Since I did not survey non-Michigan fans directly I used a regression analysis of our Michigan fan data to come up with a formula for calculating satisfaction for other fan bases. This approach comes with clear limitations. First, since we only have one season of Michigan data we don’t even have a perfect model of how Michigan fans will react to all situations. Just to take a couple of examples, we have no data on how fans respond to an unexpected victory over a ranked opponent, nor any idea how season satisfaction would look during a season where Michigan outperformed overall expectations. For that reason, our regression model is certainly far from perfect.

Second, even if our model were perfect for Michigan fans, it is very likely that other fan bases would react somewhat differently to the same situations. Given historical circumstances (spoiler alert!), Purdue’s fan base is likely to be happier with a 7-6 record on the season than Michigan’s is with 8-5. And though all teams have rivalries, we probably shouldn’t assume that all fans feel the same about them. I am pretty convinced, for example, that Sparty and Buckeye fans get more satisfaction from beating Michigan than the other way around.

With these caveats in mind, I still think we can provide a pretty reasonable estimate of B1G fan base satisfaction based on how Michigan fans responded during the season. For Michigan fans, based on 2605 responses over 13 games, the basic equation for game satisfaction is: 49.63 + (1.03 x Margin of Victory/Defeat) + (0.28 x Margin vs. Vegas) – (20.8 x Surprise Loss).

Margin of Victory/Defeat, clearly, is just measured by how many points more/less Michigan scored than its opponent. This captures both whether a game is a victory or defeat as well as its intensity. Margin vs. Vegas is how many points more/less Michigan scored than its opponent relative to the Vegas line. This captures general fan expectations about how the game went, which as we have discussed in past weeks is a critical component of how people feel about the outcome of a game. Surprise Loss is a variable I threw in because it was clear that unexpected losses – i.e. where Michigan was favored to win by Vegas – hurt more than usual.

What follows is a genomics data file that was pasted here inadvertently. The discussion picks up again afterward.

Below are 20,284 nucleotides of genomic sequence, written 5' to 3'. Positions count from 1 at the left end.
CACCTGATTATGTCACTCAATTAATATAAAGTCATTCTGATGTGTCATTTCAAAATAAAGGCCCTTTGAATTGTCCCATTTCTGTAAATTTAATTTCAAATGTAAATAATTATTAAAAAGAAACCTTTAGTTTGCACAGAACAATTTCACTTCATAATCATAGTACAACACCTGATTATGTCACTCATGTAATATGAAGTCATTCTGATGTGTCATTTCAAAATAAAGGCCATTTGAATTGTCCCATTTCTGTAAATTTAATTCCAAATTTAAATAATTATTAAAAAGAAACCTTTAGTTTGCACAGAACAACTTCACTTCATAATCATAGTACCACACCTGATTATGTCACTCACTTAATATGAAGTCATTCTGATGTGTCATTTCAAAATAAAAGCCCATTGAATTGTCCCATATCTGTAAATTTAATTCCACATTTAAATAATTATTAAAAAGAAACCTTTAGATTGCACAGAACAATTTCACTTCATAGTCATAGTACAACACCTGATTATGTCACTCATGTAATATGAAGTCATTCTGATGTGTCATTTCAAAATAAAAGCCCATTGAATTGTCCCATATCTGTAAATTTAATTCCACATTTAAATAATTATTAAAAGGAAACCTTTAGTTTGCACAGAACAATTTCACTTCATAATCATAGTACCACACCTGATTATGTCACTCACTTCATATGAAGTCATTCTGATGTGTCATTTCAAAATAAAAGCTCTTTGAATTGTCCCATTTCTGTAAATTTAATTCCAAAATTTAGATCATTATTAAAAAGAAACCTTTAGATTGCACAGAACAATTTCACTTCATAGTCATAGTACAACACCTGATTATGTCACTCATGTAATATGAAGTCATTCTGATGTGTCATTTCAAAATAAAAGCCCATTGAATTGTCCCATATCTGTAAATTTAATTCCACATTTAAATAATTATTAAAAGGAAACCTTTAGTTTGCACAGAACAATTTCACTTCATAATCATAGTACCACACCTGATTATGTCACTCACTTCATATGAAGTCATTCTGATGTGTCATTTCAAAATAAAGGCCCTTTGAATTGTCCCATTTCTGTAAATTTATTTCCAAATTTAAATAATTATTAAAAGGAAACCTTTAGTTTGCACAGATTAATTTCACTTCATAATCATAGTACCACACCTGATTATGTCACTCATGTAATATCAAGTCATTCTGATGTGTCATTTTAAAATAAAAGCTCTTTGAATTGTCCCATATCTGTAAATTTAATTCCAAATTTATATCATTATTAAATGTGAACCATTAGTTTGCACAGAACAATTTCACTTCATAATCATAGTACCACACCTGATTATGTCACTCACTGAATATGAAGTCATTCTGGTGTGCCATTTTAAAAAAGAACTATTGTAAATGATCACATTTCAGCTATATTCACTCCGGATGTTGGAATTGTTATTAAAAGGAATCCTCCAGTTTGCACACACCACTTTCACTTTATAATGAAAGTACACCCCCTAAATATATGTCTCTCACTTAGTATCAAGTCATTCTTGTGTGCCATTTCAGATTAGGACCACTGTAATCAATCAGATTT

In English, the model assumes satisfaction is about 50 points on our 100-point scale and then slides things up or down based on whether Michigan won or lost, by how much, and by how much relative to expectations. An additional point of margin in a victory adds about one point to fan satisfaction (vice versa for a loss). For every touchdown by which Michigan beats the Vegas spread you can add another 2 points of satisfaction, while a surprise loss sucks about 21 points of satisfaction from the average fan.

According to the magic of statistics this formula explains 70% of the variation in individual game satisfaction ratings. In the land of predicting individual opinions, 70% is pretty darn good, especially since all we have is data about the games and we don’t have any information on the respondents (Imagine, for example, trying to predict presidential popularity from economic conditions but without any information on respondents’ political affiliations). 

Table 1 below illustrates how well the formula does predicting the typical fan’s satisfaction compared to the average satisfaction measured by the survey for each game. Though the predicted satisfaction misses big in a couple cases, overall it tends to come pretty close, with an average absolute difference of less than six points across all 13 games. After a few more seasons worth of data the predictions should get better.